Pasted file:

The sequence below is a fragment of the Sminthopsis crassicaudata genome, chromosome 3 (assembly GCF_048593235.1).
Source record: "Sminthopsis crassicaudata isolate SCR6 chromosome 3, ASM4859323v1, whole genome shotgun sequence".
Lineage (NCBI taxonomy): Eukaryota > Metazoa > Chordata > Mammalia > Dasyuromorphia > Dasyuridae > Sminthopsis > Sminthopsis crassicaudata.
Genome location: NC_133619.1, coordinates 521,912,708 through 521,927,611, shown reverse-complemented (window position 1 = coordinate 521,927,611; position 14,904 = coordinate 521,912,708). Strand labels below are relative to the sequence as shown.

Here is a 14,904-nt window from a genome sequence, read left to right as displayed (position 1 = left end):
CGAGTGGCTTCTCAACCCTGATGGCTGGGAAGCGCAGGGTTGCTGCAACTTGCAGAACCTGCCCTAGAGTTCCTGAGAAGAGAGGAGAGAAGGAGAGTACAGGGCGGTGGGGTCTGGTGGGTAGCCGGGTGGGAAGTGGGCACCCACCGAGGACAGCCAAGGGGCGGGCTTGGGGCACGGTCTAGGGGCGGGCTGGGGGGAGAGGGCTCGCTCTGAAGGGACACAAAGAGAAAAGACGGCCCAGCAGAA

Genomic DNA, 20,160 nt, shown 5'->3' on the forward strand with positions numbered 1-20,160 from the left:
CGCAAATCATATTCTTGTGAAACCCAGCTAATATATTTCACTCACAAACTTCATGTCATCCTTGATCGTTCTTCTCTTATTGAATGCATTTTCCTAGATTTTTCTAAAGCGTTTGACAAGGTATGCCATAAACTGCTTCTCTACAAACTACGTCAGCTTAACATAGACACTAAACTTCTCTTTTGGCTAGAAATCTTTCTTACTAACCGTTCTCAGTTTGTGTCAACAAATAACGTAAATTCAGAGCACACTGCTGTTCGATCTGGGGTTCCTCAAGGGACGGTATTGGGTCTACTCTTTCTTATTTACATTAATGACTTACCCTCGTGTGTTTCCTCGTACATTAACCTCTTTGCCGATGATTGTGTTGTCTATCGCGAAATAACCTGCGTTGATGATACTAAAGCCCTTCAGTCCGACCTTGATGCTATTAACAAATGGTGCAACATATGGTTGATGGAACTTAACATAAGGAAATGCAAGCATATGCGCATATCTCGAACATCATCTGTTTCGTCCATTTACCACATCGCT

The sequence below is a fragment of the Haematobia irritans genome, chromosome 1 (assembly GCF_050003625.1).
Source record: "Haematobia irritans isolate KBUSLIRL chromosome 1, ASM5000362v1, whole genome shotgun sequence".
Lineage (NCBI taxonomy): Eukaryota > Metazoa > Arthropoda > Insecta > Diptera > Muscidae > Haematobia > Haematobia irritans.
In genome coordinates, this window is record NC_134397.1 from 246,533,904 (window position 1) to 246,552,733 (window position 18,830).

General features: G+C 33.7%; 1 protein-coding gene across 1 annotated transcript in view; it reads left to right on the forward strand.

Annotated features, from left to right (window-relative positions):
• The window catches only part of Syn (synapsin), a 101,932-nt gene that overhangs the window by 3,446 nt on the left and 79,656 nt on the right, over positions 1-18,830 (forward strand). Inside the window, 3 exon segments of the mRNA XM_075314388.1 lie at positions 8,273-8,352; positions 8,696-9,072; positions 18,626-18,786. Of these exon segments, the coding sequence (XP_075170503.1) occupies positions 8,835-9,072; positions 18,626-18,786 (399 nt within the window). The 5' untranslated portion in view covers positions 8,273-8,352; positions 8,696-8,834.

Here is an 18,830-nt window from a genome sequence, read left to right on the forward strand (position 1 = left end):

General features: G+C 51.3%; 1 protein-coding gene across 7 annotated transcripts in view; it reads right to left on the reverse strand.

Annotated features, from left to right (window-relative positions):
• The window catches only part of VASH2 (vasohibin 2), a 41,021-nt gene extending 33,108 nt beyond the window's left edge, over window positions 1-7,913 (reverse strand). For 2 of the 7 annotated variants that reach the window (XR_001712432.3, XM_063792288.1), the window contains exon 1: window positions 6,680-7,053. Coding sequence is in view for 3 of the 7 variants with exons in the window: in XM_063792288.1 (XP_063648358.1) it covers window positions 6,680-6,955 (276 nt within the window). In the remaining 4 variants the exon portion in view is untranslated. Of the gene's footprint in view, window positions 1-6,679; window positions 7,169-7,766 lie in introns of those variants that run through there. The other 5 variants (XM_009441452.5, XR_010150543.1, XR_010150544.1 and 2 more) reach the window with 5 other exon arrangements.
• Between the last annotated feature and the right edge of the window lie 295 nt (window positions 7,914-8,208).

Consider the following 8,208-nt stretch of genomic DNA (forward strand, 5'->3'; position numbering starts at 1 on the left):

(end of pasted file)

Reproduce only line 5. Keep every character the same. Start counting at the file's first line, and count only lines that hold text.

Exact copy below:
Here is a 14,904-nt window from a genome sequence, read left to right as displayed (position 1 = left end):